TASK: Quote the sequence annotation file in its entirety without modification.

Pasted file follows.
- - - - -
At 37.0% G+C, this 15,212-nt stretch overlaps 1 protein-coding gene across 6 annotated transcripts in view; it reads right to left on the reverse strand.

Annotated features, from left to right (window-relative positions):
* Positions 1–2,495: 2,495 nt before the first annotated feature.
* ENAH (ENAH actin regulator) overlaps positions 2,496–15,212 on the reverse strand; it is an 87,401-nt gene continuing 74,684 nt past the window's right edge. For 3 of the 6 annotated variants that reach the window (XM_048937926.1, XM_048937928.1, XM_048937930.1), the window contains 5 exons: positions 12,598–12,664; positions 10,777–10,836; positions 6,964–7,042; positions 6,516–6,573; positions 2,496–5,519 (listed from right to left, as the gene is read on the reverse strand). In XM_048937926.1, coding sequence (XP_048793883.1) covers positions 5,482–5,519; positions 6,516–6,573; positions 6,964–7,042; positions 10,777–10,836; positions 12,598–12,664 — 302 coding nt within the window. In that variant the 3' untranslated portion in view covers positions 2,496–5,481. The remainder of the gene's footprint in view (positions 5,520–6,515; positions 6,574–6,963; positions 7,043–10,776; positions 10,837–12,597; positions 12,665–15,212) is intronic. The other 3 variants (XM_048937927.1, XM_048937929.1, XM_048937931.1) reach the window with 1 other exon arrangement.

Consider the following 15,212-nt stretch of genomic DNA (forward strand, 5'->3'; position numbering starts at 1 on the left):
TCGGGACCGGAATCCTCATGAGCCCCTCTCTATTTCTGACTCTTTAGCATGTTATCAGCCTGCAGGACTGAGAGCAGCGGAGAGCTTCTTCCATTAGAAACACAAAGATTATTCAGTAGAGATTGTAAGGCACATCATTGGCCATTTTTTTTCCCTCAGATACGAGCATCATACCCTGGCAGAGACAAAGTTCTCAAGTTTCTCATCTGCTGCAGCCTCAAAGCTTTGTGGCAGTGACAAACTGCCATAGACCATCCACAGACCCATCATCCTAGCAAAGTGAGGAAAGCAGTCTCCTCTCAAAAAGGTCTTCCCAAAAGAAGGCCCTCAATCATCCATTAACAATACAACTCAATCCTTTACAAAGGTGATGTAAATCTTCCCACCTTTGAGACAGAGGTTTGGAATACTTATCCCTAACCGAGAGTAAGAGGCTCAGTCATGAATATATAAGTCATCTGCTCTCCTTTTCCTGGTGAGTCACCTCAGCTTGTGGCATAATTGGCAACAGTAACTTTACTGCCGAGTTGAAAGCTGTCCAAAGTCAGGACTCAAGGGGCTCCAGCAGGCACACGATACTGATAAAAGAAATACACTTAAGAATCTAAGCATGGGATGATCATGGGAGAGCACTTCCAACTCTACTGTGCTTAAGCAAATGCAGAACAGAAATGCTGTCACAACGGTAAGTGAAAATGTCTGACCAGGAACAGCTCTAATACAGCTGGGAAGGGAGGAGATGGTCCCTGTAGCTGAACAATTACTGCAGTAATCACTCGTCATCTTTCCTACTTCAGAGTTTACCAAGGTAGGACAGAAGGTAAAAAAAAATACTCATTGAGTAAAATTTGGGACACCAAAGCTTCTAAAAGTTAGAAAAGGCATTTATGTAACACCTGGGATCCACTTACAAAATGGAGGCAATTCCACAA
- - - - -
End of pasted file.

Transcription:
At 37.0% G+C, this 15,212-nt stretch overlaps 1 protein-coding gene across 6 annotated transcripts in view; it reads right to left on the reverse strand.

Annotated features, from left to right (window-relative positions):
* Positions 1–2,495: 2,495 nt before the first annotated feature.
* ENAH (ENAH actin regulator) overlaps positions 2,496–15,212 on the reverse strand; it is an 87,401-nt gene continuing 74,684 nt past the window's right edge. For 3 of the 6 annotated variants that reach the window (XM_048937926.1, XM_048937928.1, XM_048937930.1), the window contains 5 exons: positions 12,598–12,664; positions 10,777–10,836; positions 6,964–7,042; positions 6,516–6,573; positions 2,496–5,519 (listed from right to left, as the gene is read on the reverse strand). In XM_048937926.1, coding sequence (XP_048793883.1) covers positions 5,482–5,519; positions 6,516–6,573; positions 6,964–7,042; positions 10,777–10,836; positions 12,598–12,664 — 302 coding nt within the window. In that variant the 3' untranslated portion in view covers positions 2,496–5,481. The remainder of the gene's footprint in view (positions 5,520–6,515; positions 6,574–6,963; positions 7,043–10,776; positions 10,837–12,597; positions 12,665–15,212) is intronic. The other 3 variants (XM_048937927.1, XM_048937929.1, XM_048937931.1) reach the window with 1 other exon arrangement.

Consider the following 15,212-nt stretch of genomic DNA (forward strand, 5'->3'; position numbering starts at 1 on the left):
TCGGGACCGGAATCCTCATGAGCCCCTCTCTATTTCTGACTCTTTAGCATGTTATCAGCCTGCAGGACTGAGAGCAGCGGAGAGCTTCTTCCATTAGAAACACAAAGATTATTCAGTAGAGATTGTAAGGCACATCATTGGCCATTTTTTTTCCCTCAGATACGAGCATCATACCCTGGCAGAGACAAAGTTCTCAAGTTTCTCATCTGCTGCAGCCTCAAAGCTTTGTGGCAGTGACAAACTGCCATAGACCATCCACAGACCCATCATCCTAGCAAAGTGAGGAAAGCAGTCTCCTCTCAAAAAGGTCTTCCCAAAAGAAGGCCCTCAATCATCCATTAACAATACAACTCAATCCTTTACAAAGGTGATGTAAATCTTCCCACCTTTGAGACAGAGGTTTGGAATACTTATCCCTAACCGAGAGTAAGAGGCTCAGTCATGAATATATAAGTCATCTGCTCTCCTTTTCCTGGTGAGTCACCTCAGCTTGTGGCATAATTGGCAACAGTAACTTTACTGCCGAGTTGAAAGCTGTCCAAAGTCAGGACTCAAGGGGCTCCAGCAGGCACACGATACTGATAAAAGAAATACACTTAAGAATCTAAGCATGGGATGATCATGGGAGAGCACTTCCAACTCTACTGTGCTTAAGCAAATGCAGAACAGAAATGCTGTCACAACGGTAAGTGAAAATGTCTGACCAGGAACAGCTCTAATACAGCTGGGAAGGGAGGAGATGGTCCCTGTAGCTGAACAATTACTGCAGTAATCACTCGTCATCTTTCCTACTTCAGAGTTTACCAAGGTAGGACAGAAGGTAAAAAAAAATACTCATTGAGTAAAATTTGGGACACCAAAGCTTCTAAAAGTTAGAAAAGGCATTTATGTAACACCTGGGATCCACTTACAAAATGGAGGCAATTCCACAA